contemporary forms of slavery;
multiple and aggravated forms of discrimination, including on the grounds of sex, religion or belief, disability, age, sexual orientation and gender reassignment;
combating anti-Semitism (including through the Organisation for Security and Co-operation in Europe and the media, the role of law enforcement, statements by national leaders, education);
Holocaust remembrance and condemning Holocaust denial, including the role of the International Task Force for Holocaust Education Remembrance and Research, the UN and Council of Europe;
national strategies to promote cohesion and tackle community tension;
conflict, including inter-ethnic and intra religious or communal violence;
crimes against humanity, war crimes, ethnic and genocide prevention;
the use of irregular militia;
discrimination and victimisation in employment and training, the provision of goods, facilities and services, education, housing and public functions;
UN institutional issues;
general duties on public authorities to promote race equality.
We have also opposed many amendments that we judge would reduce the prospect of consensus, for example on defamation of religions, singling out one particular country for criticism, and language suggesting a hierarchy of victims.
Mark Williams: To ask the Secretary of State for Foreign and Commonwealth Affairs what requests the United Nations has made to the power which has responsibility for the administration of the Western Sahara under Article 73 of the UN Charter for the transmission of information under the provisions of that article. 
Bill Rammell: On 26 February 1976, Spain informed the UN Secretary-General that as of that date it had terminated its presence in Western Sahara and relinquished its responsibilities over the territory, thus leaving it under the administration of both Morocco and Mauritania in their respective controlled areas. Mauritania withdrew from the Territory in 1979 and since then Morocco has administered a substantial part of the territory of Western Sahara alone.
Morocco however, is not listed as the administering power of the territory in the UN list of non-self-governing territories, and has therefore not transmitted, or been asked to transmit, information on the territory in accordance with Article 73E of the Charter of the UN.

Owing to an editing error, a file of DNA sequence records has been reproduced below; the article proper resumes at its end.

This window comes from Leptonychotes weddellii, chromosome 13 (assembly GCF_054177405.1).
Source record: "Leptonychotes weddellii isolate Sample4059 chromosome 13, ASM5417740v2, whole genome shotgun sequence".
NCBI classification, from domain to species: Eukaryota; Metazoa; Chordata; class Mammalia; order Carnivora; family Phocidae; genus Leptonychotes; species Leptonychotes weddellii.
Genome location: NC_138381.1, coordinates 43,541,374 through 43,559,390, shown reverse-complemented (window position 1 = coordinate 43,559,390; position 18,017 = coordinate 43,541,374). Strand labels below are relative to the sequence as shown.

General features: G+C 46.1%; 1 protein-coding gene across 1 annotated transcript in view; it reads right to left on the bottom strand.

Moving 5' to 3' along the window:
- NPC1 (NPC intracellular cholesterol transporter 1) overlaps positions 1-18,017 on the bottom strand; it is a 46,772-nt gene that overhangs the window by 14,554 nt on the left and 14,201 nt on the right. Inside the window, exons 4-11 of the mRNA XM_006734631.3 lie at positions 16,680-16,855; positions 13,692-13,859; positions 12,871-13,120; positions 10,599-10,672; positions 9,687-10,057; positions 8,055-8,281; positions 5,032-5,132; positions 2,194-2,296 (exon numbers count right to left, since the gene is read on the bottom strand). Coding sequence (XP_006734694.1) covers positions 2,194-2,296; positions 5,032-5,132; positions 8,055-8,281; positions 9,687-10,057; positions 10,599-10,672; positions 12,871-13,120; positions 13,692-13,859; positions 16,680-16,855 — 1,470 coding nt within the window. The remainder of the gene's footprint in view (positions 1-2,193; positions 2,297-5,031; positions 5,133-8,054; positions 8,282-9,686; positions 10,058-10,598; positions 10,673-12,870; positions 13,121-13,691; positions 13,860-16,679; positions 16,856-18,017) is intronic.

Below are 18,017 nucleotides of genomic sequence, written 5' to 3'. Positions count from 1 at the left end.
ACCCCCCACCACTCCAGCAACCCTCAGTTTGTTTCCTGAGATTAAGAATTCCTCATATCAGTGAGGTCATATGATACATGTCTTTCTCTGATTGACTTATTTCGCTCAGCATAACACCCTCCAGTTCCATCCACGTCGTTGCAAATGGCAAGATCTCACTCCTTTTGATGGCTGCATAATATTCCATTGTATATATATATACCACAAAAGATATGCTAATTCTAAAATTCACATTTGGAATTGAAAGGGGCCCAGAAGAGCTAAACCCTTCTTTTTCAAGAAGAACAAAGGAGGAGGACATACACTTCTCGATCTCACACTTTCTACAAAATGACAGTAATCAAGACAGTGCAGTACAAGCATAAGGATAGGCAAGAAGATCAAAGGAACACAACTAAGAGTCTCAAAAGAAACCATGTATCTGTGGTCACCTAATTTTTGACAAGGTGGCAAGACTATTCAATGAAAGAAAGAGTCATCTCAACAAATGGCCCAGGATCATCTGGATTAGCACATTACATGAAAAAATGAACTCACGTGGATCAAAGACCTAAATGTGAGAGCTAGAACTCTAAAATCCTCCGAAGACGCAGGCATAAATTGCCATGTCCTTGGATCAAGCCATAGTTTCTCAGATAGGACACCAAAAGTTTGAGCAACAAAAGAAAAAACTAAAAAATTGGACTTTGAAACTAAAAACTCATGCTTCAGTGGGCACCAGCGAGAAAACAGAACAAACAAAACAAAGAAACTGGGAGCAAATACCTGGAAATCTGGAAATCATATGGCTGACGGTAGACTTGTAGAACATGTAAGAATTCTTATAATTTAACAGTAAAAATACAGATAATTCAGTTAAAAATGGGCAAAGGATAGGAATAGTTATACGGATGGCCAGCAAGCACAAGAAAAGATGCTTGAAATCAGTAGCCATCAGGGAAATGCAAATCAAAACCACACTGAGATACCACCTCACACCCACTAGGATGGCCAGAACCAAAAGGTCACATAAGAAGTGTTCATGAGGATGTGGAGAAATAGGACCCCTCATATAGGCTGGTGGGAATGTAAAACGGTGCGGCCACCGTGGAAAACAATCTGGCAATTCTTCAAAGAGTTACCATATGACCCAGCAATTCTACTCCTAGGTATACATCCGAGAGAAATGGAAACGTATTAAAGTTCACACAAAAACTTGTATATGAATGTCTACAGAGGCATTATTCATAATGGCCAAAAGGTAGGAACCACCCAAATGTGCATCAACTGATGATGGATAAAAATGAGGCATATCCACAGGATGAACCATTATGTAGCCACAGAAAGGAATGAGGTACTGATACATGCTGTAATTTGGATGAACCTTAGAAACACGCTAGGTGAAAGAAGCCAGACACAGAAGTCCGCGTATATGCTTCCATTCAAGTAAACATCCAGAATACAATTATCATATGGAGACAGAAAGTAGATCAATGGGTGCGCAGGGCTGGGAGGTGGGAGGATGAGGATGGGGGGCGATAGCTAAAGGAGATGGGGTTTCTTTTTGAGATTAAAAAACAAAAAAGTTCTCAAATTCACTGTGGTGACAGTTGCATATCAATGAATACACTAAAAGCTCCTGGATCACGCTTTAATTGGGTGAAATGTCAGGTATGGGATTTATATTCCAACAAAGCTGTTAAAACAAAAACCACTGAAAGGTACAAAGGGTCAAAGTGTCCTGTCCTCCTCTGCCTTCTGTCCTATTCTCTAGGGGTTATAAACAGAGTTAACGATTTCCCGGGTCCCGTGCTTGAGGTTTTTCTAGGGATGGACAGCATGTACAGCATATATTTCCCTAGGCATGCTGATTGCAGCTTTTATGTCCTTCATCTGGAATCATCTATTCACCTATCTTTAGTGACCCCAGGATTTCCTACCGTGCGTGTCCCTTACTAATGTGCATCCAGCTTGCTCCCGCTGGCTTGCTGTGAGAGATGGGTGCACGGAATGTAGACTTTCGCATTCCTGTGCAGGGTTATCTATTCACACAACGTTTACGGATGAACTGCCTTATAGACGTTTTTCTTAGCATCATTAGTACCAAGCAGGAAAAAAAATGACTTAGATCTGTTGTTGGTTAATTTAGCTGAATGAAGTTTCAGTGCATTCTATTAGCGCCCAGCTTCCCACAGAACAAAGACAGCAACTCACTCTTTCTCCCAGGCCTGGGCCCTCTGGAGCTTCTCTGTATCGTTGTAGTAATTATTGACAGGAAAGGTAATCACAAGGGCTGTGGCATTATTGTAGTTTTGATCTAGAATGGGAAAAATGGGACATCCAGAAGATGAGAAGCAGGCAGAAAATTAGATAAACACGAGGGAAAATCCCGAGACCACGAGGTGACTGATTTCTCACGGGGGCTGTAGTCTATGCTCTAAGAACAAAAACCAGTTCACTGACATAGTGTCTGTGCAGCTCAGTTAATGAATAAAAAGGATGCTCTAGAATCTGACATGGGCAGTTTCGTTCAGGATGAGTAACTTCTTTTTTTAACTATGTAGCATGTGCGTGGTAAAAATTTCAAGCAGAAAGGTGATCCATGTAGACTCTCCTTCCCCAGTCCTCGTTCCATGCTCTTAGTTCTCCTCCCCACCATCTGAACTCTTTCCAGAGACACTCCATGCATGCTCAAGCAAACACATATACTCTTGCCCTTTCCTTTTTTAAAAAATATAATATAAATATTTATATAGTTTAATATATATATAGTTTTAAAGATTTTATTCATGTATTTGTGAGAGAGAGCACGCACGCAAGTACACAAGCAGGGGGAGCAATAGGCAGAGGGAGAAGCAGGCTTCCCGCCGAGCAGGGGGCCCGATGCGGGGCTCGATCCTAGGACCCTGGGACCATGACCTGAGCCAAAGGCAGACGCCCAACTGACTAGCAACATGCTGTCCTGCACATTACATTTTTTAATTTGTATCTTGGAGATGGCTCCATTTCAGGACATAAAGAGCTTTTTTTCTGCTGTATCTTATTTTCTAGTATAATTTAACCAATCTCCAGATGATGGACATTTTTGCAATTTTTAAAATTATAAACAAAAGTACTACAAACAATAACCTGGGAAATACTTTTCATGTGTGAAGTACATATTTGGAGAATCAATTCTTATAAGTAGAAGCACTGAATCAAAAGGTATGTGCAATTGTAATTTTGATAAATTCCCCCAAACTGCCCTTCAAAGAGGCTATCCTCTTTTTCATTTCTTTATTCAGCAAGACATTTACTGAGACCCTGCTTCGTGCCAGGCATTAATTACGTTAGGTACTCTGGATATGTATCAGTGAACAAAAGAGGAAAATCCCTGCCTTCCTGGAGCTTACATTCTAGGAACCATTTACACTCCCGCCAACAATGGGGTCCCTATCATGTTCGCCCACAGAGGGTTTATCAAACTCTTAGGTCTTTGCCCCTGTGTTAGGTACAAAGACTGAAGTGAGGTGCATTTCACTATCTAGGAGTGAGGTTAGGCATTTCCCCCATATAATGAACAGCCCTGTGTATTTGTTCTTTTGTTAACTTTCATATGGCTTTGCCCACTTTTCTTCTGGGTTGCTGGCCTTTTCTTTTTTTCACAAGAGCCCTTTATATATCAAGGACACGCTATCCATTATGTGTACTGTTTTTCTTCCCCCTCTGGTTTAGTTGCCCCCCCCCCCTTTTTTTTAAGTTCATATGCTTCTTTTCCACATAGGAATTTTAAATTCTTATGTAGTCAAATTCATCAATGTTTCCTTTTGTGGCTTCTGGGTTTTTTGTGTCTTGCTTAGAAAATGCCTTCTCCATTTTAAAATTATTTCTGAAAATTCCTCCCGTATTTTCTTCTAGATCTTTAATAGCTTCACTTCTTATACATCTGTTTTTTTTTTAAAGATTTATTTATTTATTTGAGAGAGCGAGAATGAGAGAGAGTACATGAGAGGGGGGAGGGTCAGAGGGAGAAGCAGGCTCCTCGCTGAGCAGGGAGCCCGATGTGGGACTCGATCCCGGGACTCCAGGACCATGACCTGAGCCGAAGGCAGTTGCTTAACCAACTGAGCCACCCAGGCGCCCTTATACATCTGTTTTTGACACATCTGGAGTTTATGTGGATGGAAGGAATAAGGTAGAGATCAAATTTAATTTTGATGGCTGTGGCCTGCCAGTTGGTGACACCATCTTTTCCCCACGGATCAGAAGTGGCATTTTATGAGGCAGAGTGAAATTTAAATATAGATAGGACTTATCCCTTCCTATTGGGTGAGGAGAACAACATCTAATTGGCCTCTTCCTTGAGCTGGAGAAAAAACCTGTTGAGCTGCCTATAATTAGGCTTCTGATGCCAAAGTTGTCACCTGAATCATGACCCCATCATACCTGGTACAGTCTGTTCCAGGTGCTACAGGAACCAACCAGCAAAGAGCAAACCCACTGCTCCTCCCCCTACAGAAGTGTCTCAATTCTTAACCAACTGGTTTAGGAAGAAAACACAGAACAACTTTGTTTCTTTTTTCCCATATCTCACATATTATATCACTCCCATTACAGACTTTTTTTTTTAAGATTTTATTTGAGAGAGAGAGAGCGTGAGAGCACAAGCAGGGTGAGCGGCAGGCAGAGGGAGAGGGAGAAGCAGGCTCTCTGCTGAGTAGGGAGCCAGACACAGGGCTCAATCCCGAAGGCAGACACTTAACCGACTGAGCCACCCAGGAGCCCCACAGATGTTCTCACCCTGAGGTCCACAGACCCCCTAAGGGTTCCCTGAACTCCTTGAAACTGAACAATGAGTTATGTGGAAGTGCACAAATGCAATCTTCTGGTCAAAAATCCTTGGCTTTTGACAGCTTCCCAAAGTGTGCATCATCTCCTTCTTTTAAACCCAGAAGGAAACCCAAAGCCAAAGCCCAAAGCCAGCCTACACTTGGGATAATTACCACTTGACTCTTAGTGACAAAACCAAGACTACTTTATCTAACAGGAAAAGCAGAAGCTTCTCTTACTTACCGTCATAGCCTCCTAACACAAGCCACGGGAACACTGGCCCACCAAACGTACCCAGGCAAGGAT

Jenny Willott: To ask the Secretary of State for Foreign and Commonwealth Affairs when he plans to answer question 251285, tabled on 22 January 2009, on departmental ICT; and if he will make a statement. 
Mr. Swire: To ask the Secretary of State for Foreign and Commonwealth Affairs pursuant to the answer of 3 March 2009, Official Report, column 1417W, on Zimbabwe: asylum, what the three most recent occasions were on which he reminded the Zimbabwean authorities of their legal commitment to pay the pensions of former employees of the Southern Rhodesian Government and other Zimbabwean pensioners; and with whom the matter was discussed on each occasion. 
Gillian Merron: We continue to remind the Zimbabwean authorities of their legal commitment to pay the pensions of former employees of the Southern Rhodesian Government and other Zimbabwean pensioners. We raised this issue twice in October 2008: on 17 October 2008 at a meeting with Mr. S. J. Mnkandla of the Pensions Department, Zimbabwean Ministry of Public Service, Labour and Social Welfare and on 29 October 2008 in a follow-up letter to the same. A prior meeting was held with Mr. Mnkandla in September 2006 at which the issue was also raised.